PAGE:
Free dementia events for carers

Associate Professor Steve Macfarland at a recent Supporting Complex Dementia event. (Supplied)

Health professionals and those caring for people living with dementia will have the opportunity to hear from experts in the field at two free events in Geelong.

Government-funded dementia behaviour support program Dementia Support Australia (DSA) will host the two Supporting Complex Dementia events at Rydges Geelong on Thursday, April 18.

Geriatric psychiatrist Associate Professor Steve Mcfarlane, one of the country’s leading experts in dementia, will lead the events, delving into the common issues people face when caring for those living with the condition.

Attendees will hear from an expert panel, have the chance to ask questions during a Q&A section of the event and also have access to a post-event networking space.

Assoc. Prof Macfarlane said the events would include important information on support options people could access.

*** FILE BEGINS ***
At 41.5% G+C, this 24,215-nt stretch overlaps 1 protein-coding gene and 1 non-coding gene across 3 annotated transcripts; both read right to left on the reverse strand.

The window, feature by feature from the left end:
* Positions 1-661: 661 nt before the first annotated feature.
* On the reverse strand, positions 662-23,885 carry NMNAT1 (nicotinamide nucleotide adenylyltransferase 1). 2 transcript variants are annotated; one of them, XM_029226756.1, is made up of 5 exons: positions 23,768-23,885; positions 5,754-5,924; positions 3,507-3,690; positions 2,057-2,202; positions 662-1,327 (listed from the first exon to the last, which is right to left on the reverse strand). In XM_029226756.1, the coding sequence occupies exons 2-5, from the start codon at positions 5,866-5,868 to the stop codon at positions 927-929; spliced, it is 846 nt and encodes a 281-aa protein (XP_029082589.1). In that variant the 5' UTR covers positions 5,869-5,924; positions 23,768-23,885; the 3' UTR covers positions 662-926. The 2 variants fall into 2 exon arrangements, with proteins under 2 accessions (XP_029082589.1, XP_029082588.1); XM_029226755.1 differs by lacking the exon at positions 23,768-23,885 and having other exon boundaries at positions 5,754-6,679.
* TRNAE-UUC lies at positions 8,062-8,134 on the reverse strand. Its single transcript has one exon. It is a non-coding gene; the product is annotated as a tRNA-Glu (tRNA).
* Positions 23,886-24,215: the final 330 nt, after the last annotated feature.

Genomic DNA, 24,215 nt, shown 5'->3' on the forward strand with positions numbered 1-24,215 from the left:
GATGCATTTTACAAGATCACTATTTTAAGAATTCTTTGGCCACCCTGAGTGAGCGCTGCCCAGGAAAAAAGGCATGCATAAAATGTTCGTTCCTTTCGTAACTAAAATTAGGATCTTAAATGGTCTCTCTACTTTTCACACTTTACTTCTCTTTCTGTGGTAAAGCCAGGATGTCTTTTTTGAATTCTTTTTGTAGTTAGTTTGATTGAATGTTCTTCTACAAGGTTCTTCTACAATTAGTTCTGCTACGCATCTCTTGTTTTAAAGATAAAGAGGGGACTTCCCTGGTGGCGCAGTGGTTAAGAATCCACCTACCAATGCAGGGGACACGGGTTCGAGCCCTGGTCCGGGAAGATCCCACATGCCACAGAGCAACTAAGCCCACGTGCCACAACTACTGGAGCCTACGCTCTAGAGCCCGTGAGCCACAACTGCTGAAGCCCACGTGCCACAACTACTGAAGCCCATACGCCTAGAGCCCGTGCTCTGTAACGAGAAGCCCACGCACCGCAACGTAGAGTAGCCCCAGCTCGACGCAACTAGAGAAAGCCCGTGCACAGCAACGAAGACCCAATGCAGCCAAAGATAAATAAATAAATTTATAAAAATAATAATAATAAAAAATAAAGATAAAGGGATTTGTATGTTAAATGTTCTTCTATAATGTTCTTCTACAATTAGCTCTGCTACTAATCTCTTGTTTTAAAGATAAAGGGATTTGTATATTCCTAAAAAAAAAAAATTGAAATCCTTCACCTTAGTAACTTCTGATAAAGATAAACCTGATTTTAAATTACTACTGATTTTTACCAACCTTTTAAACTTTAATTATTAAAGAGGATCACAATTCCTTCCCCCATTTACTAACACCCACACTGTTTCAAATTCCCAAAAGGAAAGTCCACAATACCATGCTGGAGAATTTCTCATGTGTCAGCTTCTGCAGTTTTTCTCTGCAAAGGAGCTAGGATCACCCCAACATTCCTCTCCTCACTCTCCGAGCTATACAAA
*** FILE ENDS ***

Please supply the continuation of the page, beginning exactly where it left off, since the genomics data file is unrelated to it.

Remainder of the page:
“Psychiatric symptoms are common in dementia,” he said.

“Care staff and family carers will often see symptoms and not know where to best seek help.

“When a person living with dementia is experiencing changes to their behaviour, DSA works with you to understand the causes and helps you to improve their quality of life.”

DSA head Marie Alford said at previous events the panel had answered questions about how to best respond to unexpected behavioural changes and how carers could get the right support.

“Many people living with dementia will experience some change to their behaviour over time,” Ms Alford said.

“If we understand the causes of these changes, we can better respond. This is good for the person living with dementia and those that provide care.”

Other topics covered at the events will include how depression and anxiety can impact dementia, the difference between mental health and dementia and ways families and care providers can work together.

The Australian Institute of Health and Welfare estimates over 400,000 Australians live with dementia and predict that number will rise to over 700,000 by 2044.

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